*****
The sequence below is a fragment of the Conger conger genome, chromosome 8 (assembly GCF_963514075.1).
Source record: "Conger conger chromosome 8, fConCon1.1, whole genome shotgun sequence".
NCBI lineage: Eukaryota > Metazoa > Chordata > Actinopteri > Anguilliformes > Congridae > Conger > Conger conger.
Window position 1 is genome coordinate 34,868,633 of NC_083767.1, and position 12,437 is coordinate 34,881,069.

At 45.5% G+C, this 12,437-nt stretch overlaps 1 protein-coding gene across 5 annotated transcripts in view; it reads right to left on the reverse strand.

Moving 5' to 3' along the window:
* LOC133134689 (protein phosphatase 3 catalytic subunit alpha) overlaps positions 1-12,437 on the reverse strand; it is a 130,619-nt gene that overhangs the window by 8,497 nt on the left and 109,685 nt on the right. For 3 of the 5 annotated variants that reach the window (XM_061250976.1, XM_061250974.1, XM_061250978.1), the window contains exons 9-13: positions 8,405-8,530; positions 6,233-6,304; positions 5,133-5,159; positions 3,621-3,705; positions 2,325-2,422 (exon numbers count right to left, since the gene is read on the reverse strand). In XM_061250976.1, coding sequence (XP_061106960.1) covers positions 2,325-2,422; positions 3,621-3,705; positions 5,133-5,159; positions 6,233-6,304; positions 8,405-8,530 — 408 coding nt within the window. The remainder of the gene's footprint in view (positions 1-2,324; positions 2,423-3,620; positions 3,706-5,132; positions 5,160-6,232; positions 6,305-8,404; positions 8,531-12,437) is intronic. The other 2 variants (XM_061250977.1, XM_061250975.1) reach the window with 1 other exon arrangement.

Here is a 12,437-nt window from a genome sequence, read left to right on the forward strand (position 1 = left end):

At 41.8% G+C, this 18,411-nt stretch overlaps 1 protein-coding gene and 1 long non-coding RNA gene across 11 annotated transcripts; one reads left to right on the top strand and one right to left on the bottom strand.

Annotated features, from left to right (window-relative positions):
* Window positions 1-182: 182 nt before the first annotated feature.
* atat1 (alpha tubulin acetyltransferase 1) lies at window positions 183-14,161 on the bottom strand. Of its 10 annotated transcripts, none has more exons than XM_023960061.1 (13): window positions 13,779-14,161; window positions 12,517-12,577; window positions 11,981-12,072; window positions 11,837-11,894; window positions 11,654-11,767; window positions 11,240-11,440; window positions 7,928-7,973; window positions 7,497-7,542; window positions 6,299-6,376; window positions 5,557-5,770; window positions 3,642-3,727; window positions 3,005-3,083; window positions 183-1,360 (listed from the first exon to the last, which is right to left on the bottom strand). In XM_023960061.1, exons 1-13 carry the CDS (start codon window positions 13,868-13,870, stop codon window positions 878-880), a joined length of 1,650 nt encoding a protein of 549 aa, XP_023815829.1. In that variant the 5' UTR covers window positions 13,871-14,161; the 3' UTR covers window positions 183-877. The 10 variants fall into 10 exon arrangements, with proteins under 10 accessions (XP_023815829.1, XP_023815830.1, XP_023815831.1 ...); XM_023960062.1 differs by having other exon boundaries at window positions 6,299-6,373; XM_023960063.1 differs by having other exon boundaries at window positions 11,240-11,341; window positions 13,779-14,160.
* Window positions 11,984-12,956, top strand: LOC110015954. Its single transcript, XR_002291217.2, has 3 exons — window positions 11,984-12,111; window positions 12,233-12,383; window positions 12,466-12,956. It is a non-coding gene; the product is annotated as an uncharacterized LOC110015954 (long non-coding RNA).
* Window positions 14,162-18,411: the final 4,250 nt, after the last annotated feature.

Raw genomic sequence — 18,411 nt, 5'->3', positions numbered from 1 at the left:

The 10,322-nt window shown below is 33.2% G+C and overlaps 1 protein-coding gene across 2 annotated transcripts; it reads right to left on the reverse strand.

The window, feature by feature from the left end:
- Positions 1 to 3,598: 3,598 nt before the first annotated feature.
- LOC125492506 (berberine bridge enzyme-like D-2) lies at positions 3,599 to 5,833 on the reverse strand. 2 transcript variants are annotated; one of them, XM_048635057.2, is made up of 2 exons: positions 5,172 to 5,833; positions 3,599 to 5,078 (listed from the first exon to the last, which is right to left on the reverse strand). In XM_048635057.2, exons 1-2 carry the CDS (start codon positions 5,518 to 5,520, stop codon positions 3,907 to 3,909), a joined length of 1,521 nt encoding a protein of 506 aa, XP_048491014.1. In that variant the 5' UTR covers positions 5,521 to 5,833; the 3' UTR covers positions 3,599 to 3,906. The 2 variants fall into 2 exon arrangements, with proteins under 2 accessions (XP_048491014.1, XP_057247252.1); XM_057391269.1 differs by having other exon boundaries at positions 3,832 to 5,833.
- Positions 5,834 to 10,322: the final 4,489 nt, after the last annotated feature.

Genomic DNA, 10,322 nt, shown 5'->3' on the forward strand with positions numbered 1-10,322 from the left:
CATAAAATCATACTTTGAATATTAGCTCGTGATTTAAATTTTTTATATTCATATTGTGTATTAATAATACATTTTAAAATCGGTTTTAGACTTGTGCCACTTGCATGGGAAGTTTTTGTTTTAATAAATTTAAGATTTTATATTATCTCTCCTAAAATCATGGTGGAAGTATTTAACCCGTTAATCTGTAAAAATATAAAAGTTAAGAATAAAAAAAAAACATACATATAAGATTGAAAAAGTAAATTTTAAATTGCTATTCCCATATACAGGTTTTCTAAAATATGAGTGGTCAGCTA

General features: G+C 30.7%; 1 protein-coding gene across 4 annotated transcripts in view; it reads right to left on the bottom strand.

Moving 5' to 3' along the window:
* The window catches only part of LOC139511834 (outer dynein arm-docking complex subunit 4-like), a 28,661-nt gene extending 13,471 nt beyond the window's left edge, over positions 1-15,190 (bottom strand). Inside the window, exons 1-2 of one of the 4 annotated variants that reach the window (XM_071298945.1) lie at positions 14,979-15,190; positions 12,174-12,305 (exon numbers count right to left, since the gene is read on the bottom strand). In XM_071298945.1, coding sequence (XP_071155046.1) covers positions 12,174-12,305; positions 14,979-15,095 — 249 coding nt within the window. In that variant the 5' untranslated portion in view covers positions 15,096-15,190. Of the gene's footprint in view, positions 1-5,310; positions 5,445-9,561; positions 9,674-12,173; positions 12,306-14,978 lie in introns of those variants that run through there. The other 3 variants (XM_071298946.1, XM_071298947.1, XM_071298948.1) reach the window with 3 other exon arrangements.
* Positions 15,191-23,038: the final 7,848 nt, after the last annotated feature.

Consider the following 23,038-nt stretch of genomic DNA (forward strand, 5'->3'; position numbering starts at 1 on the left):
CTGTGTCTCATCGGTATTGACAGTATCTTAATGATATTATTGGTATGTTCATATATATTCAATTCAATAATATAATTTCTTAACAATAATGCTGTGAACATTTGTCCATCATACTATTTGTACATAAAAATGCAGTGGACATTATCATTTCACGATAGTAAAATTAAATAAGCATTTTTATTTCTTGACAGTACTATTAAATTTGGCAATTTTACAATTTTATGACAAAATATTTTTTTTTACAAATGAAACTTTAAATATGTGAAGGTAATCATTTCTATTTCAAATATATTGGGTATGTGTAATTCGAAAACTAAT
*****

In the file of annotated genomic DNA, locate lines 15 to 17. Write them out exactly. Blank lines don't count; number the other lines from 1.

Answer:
Raw genomic sequence — 18,411 nt, 5'->3', positions numbered from 1 at the left:

The 10,322-nt window shown below is 33.2% G+C and overlaps 1 protein-coding gene across 2 annotated transcripts; it reads right to left on the reverse strand.

The window, feature by feature from the left end: